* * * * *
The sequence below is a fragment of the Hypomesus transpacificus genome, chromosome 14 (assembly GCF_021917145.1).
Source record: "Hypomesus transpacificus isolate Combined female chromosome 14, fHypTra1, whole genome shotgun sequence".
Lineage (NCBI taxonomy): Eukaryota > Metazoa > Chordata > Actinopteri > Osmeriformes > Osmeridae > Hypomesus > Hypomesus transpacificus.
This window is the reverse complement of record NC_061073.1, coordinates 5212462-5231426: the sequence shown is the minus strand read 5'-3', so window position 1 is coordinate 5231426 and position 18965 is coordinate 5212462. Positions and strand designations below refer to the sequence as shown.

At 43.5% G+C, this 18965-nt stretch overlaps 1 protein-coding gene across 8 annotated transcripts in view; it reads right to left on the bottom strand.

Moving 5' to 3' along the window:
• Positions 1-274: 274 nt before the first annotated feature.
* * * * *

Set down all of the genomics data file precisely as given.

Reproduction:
The sequence below is a fragment of the Hypomesus transpacificus genome, chromosome 14 (assembly GCF_021917145.1).
Source record: "Hypomesus transpacificus isolate Combined female chromosome 14, fHypTra1, whole genome shotgun sequence".
Lineage (NCBI taxonomy): Eukaryota > Metazoa > Chordata > Actinopteri > Osmeriformes > Osmeridae > Hypomesus > Hypomesus transpacificus.
This window is the reverse complement of record NC_061073.1, coordinates 5212462-5231426: the sequence shown is the minus strand read 5'-3', so window position 1 is coordinate 5231426 and position 18965 is coordinate 5212462. Positions and strand designations below refer to the sequence as shown.

At 43.5% G+C, this 18965-nt stretch overlaps 1 protein-coding gene across 8 annotated transcripts in view; it reads right to left on the bottom strand.

Moving 5' to 3' along the window:
• Positions 1-274: 274 nt before the first annotated feature.